[Distutils] Current status of PEP 439 (pip boostrapping)

Nick Coghlan ncoghlan at gmail.com
Sat Jul 13 07:31:14 CEST 2013

In addition to the long thread based on Richard's latest set of updates,
I've also received a few off-list comments on the current state of the
proposal. So, I figured I'd start a new thread summarising my current point
of view and see where we want to go from there.

1. However we end up solving the bootstrapping problem, I'm *definitely* a
fan of us updating pyvenv in 3.4 to ensure that pip is available by default
in new virtual environments created with that tool. I also have an idea for
a related import system feature that I'll be sending to import-sig this
afternoon (it's a variant on *.pth and *.egg-link files that should be able
to address a variety of existing problems, including the one of
*selectively* making system and user packages available in a virtual
environment in a cross-platform way without needing to copy them)

2. While I was originally a fan of the "implicit bootstrapping on demand"
design, I no longer like that notion. While Richard's bootstrap script is a
very nice piece of work, the edge cases and "neat tricks" have built up to
the point where they trip my "if the implementation is hard to explain,
it's a bad idea" filter.

Accordingly, I no longer think the implicit bootstrapping is a viable

3. That means there are two main options available to us that I still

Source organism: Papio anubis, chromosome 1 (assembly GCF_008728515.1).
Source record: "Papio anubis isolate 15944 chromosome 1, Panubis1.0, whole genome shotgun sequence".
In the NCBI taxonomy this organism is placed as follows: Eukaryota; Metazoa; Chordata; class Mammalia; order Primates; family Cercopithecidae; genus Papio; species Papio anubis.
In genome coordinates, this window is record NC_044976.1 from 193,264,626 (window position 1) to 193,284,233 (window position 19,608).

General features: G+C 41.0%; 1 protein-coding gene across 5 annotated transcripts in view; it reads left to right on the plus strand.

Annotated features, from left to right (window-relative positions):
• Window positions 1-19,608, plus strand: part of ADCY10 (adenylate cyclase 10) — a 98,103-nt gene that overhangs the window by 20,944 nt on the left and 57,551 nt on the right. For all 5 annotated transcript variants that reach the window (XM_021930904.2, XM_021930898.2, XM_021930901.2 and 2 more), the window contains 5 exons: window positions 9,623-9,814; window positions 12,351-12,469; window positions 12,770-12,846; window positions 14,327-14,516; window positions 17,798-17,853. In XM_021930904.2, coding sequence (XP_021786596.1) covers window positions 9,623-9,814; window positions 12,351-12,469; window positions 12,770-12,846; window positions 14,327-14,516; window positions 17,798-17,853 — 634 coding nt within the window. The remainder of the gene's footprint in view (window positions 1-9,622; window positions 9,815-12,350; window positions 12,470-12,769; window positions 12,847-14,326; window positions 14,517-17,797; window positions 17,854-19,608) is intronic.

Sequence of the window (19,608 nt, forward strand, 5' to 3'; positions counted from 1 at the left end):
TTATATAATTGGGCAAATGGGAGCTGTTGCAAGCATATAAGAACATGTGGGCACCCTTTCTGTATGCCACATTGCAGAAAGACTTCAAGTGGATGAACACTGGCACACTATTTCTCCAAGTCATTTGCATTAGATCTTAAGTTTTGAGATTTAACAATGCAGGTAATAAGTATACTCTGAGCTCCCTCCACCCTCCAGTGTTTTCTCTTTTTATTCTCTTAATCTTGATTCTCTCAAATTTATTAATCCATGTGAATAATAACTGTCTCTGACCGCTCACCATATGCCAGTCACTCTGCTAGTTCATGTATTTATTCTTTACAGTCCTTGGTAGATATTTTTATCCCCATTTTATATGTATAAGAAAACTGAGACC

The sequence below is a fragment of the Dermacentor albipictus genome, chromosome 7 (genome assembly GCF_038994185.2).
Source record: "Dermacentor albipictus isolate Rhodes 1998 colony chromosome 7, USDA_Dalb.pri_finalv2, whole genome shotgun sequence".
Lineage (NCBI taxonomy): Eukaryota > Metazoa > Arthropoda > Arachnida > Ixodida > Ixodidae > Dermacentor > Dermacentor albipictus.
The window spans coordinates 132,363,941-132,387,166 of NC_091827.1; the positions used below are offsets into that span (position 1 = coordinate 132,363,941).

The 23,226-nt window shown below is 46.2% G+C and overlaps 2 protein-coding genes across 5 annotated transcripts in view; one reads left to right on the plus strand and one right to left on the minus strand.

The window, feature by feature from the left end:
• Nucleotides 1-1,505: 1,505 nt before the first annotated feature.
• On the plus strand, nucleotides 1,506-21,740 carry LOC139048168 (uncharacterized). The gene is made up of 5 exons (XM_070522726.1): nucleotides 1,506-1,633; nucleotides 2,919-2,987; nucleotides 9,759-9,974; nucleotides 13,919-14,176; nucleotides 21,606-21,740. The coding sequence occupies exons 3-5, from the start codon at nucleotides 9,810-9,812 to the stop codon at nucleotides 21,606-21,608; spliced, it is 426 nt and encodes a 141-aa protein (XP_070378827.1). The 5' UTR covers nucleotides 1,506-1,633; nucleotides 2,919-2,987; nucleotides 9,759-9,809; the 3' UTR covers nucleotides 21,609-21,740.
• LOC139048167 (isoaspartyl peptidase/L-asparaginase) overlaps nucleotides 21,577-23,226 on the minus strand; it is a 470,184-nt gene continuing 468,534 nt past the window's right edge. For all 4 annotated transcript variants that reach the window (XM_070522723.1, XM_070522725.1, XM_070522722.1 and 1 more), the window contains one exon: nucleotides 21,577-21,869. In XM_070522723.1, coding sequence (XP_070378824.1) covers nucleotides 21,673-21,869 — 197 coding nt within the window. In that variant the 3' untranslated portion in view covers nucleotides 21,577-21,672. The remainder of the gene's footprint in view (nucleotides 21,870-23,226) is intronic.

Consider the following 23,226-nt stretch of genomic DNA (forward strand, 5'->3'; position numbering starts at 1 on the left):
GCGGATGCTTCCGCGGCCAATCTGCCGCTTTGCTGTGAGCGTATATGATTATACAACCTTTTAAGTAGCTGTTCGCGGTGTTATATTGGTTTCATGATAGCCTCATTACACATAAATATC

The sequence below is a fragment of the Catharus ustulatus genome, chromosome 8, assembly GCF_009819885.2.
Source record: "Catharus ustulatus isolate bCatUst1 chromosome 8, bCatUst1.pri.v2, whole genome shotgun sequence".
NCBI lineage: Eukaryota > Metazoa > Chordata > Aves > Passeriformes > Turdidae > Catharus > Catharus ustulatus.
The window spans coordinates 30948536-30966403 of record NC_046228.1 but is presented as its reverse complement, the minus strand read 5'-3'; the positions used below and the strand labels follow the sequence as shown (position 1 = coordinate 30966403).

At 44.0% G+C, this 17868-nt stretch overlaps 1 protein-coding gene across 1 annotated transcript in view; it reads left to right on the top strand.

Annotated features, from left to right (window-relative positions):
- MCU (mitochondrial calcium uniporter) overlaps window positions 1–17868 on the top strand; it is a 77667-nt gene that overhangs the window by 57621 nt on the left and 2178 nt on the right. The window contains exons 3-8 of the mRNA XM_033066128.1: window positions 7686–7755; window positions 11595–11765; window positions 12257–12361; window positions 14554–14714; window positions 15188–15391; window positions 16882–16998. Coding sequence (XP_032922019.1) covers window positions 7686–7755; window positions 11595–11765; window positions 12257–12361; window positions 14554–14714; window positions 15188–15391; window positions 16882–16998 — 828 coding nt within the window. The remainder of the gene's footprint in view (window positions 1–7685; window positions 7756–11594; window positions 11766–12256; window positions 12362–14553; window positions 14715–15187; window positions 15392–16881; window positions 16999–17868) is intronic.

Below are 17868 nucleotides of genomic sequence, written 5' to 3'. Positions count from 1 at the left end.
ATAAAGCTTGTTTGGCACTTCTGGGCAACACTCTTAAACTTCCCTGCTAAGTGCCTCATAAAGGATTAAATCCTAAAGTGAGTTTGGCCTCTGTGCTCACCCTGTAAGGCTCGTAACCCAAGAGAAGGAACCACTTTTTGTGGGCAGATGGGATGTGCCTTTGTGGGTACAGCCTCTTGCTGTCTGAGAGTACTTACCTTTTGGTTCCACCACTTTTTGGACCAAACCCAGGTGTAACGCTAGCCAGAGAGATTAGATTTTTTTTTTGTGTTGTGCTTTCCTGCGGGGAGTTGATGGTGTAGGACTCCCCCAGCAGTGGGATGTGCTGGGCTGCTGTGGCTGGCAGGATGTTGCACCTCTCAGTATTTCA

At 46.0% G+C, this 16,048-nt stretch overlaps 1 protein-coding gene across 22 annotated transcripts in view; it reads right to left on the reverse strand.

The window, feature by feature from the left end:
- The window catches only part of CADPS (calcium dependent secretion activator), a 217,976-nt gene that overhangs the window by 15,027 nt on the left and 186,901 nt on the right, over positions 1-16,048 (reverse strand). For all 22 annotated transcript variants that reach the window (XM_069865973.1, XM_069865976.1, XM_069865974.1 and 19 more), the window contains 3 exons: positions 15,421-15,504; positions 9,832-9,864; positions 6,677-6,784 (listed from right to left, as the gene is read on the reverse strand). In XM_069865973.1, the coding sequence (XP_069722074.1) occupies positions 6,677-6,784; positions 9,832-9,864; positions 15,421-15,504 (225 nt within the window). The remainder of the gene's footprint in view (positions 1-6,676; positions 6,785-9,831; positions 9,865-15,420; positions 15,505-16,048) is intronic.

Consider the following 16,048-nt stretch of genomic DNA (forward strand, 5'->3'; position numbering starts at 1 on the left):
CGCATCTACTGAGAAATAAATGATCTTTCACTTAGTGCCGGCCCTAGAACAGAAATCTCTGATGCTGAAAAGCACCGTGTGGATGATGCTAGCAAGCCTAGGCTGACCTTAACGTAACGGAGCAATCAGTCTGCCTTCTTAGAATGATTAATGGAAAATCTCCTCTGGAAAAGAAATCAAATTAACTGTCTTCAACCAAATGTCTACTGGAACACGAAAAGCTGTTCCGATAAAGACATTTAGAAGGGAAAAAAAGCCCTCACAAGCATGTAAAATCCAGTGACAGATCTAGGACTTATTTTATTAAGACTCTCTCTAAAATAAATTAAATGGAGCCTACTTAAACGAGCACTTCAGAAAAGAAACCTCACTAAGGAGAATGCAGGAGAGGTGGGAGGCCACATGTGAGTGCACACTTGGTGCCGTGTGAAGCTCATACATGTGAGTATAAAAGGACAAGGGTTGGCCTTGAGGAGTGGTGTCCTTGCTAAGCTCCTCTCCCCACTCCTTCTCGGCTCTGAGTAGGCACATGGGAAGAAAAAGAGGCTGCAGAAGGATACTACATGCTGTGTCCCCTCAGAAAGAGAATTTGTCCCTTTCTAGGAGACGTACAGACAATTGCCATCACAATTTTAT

consider viable alternatives (the installer bundling idea was suggested in
one of the off list comments I mentioned):

* an explicit bootstrapping script
* bundling a *full* copy of pip with the Python installers for Windows and
Mac OS X, but installing it to site-packages rather than to the standard
library directory. That way pip can be used to upgrade itself as normal,
rather than making it part of the standard library per se. This is then
closer to the "bundled application" model adopted for IDLE in PEP 434 (we
could, in fact, move to distributing idle the same way).

I'm currently leaning towards offering both, as we're going to need a tool
for bootstrapping source builds, but the simplest way to bootstrap pip for
Windows and Mac OS X users is to just *bundle a copy with the binary
installers*. So long as the bundled copy looks *exactly* the way it would
if installed later (so it can update itself), then we avoid the problem of
coupling the pip update cycles to the standard library feature release
cycle. The bundled version can be updated to the latest available versions
when we do a Python maintenance release.

For Linux, if you're using the system Python on a Debian or Fedora
derivative, then "sudo apt-get python-pip" and "sudo yum install
python-pip" are both straightforward, and if you're using something else,
then it's unlikely getting pip bootstrapped using the bootstrap script is a
task that will bother you :)

The "python -m getpip" command is still something we will want to provide,
as it is useful to people that build their own copy of Python from source.

The bundling idea will obviously need to be discussed with the installer
builders, and on python-dev in general, but that was always going to be the
case for this PEP anyway (since it *does* touch CPython directly, rather
than just being related to the packaging ecosystem). It achieves the aim of
allowing people to assume some version of pip will be present on Python
3.4+ installations (or readily available in the case of Linux), while
avoiding the problem of coupling pip updates to major Python version


Nick Coghlan   |   ncoghlan at gmail.com   |   Brisbane, Australia
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